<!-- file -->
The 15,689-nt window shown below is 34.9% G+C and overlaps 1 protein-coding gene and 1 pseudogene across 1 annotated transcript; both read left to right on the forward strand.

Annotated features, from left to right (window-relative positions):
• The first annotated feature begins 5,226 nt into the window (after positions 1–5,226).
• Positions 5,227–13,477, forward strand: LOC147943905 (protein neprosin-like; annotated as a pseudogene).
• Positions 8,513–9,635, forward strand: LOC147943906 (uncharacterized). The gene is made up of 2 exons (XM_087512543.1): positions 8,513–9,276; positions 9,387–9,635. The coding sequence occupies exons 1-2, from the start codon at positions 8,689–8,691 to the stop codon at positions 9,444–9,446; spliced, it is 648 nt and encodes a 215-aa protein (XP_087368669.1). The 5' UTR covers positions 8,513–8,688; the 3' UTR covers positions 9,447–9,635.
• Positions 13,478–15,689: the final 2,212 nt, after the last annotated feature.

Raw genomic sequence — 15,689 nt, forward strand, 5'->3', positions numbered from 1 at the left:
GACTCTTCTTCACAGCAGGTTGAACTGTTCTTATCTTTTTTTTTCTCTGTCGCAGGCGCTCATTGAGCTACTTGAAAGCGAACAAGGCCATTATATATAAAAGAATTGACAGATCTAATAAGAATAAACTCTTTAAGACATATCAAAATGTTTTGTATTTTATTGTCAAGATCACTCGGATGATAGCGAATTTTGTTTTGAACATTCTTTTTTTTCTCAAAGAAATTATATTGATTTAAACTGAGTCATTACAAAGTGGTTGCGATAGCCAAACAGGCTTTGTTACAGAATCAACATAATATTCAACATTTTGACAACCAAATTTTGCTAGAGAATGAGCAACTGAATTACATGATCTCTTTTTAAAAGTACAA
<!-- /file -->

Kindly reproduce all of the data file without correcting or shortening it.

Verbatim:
The 15,689-nt window shown below is 34.9% G+C and overlaps 1 protein-coding gene and 1 pseudogene across 1 annotated transcript; both read left to right on the forward strand.

Annotated features, from left to right (window-relative positions):
• The first annotated feature begins 5,226 nt into the window (after positions 1–5,226).
• Positions 5,227–13,477, forward strand: LOC147943905 (protein neprosin-like; annotated as a pseudogene).
• Positions 8,513–9,635, forward strand: LOC147943906 (uncharacterized). The gene is made up of 2 exons (XM_087512543.1): positions 8,513–9,276; positions 9,387–9,635. The coding sequence occupies exons 1-2, from the start codon at positions 8,689–8,691 to the stop codon at positions 9,444–9,446; spliced, it is 648 nt and encodes a 215-aa protein (XP_087368669.1). The 5' UTR covers positions 8,513–8,688; the 3' UTR covers positions 9,447–9,635.
• Positions 13,478–15,689: the final 2,212 nt, after the last annotated feature.

Raw genomic sequence — 15,689 nt, forward strand, 5'->3', positions numbered from 1 at the left:
GACTCTTCTTCACAGCAGGTTGAACTGTTCTTATCTTTTTTTTTCTCTGTCGCAGGCGCTCATTGAGCTACTTGAAAGCGAACAAGGCCATTATATATAAAAGAATTGACAGATCTAATAAGAATAAACTCTTTAAGACATATCAAAATGTTTTGTATTTTATTGTCAAGATCACTCGGATGATAGCGAATTTTGTTTTGAACATTCTTTTTTTTCTCAAAGAAATTATATTGATTTAAACTGAGTCATTACAAAGTGGTTGCGATAGCCAAACAGGCTTTGTTACAGAATCAACATAATATTCAACATTTTGACAACCAAATTTTGCTAGAGAATGAGCAACTGAATTACATGATCTCTTTTTAAAAGTACAA